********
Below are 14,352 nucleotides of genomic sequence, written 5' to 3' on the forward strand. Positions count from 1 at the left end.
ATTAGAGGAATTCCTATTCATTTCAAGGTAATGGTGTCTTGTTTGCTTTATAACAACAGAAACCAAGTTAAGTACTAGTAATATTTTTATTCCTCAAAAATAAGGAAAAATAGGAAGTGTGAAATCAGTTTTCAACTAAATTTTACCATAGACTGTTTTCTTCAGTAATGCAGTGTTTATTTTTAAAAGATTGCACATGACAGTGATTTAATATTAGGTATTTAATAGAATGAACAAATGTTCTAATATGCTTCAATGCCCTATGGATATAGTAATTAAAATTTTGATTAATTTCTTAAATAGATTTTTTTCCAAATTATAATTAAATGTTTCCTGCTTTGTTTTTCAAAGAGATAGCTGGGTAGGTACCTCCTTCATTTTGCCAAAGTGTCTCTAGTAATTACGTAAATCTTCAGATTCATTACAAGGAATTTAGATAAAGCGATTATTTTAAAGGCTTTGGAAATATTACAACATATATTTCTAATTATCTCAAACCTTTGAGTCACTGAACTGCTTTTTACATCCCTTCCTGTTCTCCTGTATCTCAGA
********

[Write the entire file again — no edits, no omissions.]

Below are 14,352 nucleotides of genomic sequence, written 5' to 3' on the forward strand. Positions count from 1 at the left end.
ATTAGAGGAATTCCTATTCATTTCAAGGTAATGGTGTCTTGTTTGCTTTATAACAACAGAAACCAAGTTAAGTACTAGTAATATTTTTATTCCTCAAAAATAAGGAAAAATAGGAAGTGTGAAATCAGTTTTCAACTAAATTTTACCATAGACTGTTTTCTTCAGTAATGCAGTGTTTATTTTTAAAAGATTGCACATGACAGTGATTTAATATTAGGTATTTAATAGAATGAACAAATGTTCTAATATGCTTCAATGCCCTATGGATATAGTAATTAAAATTTTGATTAATTTCTTAAATAGATTTTTTTCCAAATTATAATTAAATGTTTCCTGCTTTGTTTTTCAAAGAGATAGCTGGGTAGGTACCTCCTTCATTTTGCCAAAGTGTCTCTAGTAATTACGTAAATCTTCAGATTCATTACAAGGAATTTAGATAAAGCGATTATTTTAAAGGCTTTGGAAATATTACAACATATATTTCTAATTATCTCAAACCTTTGAGTCACTGAACTGCTTTTTACATCCCTTCCTGTTCTCCTGTATCTCAGA